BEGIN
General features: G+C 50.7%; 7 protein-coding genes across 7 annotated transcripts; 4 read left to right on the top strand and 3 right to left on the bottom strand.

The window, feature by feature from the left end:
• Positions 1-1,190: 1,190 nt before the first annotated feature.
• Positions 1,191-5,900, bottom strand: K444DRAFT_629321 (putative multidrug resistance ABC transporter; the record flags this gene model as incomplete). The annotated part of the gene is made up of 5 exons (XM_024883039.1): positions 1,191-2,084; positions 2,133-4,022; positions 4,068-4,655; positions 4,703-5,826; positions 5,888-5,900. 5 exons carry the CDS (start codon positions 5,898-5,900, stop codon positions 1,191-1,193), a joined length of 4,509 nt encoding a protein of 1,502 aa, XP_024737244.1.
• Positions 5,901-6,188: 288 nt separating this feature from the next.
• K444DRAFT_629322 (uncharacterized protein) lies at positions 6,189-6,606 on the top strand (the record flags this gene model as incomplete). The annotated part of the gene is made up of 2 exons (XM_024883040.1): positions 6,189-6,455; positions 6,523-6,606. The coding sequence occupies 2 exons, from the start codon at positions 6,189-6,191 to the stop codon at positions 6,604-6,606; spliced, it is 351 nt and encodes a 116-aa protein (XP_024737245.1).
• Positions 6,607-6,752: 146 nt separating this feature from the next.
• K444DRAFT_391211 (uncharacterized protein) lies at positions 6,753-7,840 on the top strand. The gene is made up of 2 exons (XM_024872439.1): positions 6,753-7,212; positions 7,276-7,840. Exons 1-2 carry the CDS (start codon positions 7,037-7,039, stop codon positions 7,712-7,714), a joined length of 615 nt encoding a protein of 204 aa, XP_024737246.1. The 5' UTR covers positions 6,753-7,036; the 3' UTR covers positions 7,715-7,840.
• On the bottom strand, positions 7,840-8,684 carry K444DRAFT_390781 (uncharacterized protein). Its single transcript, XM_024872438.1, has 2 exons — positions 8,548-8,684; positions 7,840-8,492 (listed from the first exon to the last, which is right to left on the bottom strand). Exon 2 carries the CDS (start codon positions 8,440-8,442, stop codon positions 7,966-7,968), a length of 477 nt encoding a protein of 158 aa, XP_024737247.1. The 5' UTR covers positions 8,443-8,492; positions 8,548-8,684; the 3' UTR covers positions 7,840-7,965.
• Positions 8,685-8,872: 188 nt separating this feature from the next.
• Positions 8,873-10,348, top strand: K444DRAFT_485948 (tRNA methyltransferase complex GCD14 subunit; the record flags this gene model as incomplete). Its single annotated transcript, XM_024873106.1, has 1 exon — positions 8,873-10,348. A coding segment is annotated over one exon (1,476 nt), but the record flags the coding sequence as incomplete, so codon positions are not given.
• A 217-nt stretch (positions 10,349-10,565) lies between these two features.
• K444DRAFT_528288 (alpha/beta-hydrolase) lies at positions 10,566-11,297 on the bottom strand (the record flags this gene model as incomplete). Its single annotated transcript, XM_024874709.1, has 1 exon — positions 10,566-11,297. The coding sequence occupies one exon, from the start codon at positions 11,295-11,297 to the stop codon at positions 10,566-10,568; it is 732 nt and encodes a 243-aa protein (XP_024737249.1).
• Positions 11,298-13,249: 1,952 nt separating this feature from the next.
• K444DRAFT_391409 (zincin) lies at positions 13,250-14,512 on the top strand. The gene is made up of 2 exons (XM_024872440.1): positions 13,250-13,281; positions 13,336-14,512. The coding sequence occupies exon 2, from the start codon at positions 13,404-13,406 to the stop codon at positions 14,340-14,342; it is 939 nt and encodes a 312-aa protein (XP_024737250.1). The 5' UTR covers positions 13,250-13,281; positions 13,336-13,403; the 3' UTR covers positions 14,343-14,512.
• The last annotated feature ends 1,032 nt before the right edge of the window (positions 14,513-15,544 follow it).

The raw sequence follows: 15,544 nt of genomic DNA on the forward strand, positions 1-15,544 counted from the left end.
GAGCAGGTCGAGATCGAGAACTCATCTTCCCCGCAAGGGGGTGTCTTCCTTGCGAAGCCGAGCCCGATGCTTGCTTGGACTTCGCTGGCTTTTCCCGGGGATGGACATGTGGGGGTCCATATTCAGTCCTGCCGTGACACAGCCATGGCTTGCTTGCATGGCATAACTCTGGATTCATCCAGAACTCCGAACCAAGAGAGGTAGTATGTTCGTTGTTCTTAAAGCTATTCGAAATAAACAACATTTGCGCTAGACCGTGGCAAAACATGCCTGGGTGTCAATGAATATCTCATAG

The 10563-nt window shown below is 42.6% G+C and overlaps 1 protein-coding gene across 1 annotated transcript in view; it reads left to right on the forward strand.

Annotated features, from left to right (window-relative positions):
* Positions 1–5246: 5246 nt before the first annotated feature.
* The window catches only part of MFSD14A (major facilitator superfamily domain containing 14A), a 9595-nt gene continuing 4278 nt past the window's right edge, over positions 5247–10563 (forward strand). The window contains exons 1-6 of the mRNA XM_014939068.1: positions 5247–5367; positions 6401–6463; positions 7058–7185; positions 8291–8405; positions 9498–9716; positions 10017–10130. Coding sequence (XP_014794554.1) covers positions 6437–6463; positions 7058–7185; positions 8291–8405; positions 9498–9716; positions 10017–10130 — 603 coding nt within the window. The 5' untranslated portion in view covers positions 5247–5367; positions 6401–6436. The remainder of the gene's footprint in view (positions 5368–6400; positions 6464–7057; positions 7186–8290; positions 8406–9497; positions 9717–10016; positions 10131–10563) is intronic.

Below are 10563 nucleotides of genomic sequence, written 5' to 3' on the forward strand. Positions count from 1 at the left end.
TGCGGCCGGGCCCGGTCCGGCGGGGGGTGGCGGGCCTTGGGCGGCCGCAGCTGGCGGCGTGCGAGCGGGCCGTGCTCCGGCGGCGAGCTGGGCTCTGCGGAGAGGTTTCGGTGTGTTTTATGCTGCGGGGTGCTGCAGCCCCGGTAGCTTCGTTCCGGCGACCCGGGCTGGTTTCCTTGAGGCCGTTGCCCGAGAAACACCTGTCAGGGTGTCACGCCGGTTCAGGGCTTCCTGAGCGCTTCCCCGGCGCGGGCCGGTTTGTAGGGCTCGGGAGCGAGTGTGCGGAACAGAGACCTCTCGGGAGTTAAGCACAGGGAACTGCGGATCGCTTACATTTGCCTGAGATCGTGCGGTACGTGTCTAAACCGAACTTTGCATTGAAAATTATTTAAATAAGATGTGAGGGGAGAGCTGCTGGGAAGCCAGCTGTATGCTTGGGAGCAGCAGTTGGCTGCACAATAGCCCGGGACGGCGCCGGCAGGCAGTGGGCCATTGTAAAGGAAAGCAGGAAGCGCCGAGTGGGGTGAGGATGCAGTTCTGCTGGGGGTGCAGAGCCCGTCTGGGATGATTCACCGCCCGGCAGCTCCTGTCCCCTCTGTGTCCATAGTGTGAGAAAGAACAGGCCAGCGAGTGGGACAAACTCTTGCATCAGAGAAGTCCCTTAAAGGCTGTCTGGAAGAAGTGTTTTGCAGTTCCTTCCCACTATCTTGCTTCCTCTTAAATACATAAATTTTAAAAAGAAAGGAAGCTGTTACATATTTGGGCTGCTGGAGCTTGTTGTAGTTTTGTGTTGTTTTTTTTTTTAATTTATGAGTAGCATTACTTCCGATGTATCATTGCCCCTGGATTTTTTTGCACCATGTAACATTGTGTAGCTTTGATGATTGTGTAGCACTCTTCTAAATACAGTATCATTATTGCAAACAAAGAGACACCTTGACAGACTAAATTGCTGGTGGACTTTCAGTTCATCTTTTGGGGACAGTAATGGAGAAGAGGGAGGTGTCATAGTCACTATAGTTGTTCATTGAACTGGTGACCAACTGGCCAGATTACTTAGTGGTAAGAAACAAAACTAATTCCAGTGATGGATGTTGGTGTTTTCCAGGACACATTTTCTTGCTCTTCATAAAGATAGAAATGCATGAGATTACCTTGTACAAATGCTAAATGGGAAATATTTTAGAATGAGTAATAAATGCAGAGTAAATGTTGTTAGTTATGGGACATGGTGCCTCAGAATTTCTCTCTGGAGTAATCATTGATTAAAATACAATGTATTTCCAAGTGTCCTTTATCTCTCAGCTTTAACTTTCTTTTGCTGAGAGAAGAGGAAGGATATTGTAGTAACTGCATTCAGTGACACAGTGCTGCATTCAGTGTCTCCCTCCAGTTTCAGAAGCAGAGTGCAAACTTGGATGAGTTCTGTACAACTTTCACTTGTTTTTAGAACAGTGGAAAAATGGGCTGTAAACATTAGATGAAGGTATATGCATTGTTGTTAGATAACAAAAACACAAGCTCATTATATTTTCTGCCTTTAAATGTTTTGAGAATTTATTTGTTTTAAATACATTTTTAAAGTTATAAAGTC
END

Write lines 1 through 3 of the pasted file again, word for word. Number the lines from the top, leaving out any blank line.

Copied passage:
General features: G+C 50.7%; 7 protein-coding genes across 7 annotated transcripts; 4 read left to right on the top strand and 3 right to left on the bottom strand.

The window, feature by feature from the left end:
• Positions 1-1,190: 1,190 nt before the first annotated feature.